• Assessment of the implementation of the Convention against the strategic objectives of the UNCCD 2018-2030 Strategic Framework (ICCD/CRIC(18)/L.4);
  • Improving the procedures for communication of information as well as the quality and formats of reports to be submitted to the COP (ICCD/CRIC(18)/L.2);
  • Collaboration with the Global Environment Facility (ICCD/CRIC(18)/L.1);
  • Assessment of financial flows for the implementation of the Convention (ICCD/CRIC(18)/L.6);
  • Enhancing the implementation of the UNCCD in support of the 2030 Agenda for Sustainable Development through the enhancement, strengthening and promotion of capacity building (ICCD/CRIC(18)/L.3);
  • Date and venue of CRIC 19 (ICCD/CRIC(18)/L.5); and
  • Programme of work for CRIC 19 (ICCD/CRIC(18)/L.7).

Organizational Matters: Election of officers other than the chair of the CRIC: The CRIC approved the election of four CRIC vice-chairs for its nineteenth and twentieth sessions: Nino Chikovani (Georgia), Hussein Nasrallah (Lebanon), Saliha Fortas (Algeria) and Ahmet Şenyaz (Turkey).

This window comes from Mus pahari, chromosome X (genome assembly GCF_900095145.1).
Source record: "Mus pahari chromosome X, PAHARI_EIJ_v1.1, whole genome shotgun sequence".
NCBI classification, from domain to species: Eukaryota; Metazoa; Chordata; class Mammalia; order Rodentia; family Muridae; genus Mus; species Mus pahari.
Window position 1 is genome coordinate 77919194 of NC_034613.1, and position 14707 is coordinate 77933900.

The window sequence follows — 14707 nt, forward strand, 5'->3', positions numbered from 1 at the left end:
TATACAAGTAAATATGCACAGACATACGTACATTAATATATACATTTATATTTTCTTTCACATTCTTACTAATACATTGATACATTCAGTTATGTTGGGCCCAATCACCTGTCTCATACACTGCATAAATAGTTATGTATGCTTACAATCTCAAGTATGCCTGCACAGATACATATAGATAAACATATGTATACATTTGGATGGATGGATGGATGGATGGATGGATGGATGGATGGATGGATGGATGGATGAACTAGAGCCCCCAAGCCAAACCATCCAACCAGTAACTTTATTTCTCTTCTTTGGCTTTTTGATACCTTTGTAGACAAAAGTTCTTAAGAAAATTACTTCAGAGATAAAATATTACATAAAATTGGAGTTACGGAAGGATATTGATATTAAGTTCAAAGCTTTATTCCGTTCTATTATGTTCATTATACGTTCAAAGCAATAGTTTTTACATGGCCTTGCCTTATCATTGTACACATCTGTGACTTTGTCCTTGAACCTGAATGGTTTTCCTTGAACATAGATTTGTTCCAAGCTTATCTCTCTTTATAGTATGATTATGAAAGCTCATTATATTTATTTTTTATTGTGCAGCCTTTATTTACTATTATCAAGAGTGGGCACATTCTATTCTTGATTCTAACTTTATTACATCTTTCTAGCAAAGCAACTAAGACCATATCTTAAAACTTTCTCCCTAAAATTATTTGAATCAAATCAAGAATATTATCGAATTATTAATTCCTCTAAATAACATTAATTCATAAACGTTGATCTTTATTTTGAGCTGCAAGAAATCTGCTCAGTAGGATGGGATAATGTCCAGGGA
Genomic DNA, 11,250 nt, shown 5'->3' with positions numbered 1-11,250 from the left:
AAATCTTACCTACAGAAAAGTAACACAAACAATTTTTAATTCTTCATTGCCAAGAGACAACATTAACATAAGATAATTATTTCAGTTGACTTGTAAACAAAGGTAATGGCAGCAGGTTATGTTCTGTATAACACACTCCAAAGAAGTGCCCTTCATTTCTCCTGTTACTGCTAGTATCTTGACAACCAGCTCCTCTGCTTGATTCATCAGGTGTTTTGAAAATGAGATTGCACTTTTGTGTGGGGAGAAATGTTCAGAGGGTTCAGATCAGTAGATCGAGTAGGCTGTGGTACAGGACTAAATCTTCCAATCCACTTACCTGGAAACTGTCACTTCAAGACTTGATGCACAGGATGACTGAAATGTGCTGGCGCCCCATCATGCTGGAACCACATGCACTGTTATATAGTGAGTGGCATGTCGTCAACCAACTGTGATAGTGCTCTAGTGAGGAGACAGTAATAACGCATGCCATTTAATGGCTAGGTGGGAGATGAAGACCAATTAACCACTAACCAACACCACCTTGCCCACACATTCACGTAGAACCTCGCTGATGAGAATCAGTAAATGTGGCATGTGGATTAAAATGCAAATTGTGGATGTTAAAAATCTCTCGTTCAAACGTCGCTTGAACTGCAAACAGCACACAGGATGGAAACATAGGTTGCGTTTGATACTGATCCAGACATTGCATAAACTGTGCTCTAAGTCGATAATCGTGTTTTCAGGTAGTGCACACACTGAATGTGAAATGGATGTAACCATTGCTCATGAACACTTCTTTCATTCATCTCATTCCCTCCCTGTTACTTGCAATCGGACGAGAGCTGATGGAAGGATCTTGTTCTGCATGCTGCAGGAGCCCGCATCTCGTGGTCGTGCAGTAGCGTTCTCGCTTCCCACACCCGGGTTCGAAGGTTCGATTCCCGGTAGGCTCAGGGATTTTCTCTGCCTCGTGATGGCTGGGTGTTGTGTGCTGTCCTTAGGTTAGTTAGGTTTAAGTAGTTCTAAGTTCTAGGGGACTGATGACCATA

Lauding CRIC 18 as truly successful, Chair Contreras reflected that a friendly exchange of opinions among parties allowed for the ultimate success despite divergent views on certain issues.

Chair Contreras then gaveled the CRIC to a close at 3:35 pm.

Committee of the Whole

Adoption of CRIC decisions: During the afternoon plenary, the COW adopted, without comment, draft decisions relating to:

  • Terms of Reference for a midterm evaluation of the UNCCD 2018-2030 Strategic Framework (ICCD/COP(14)/L.13);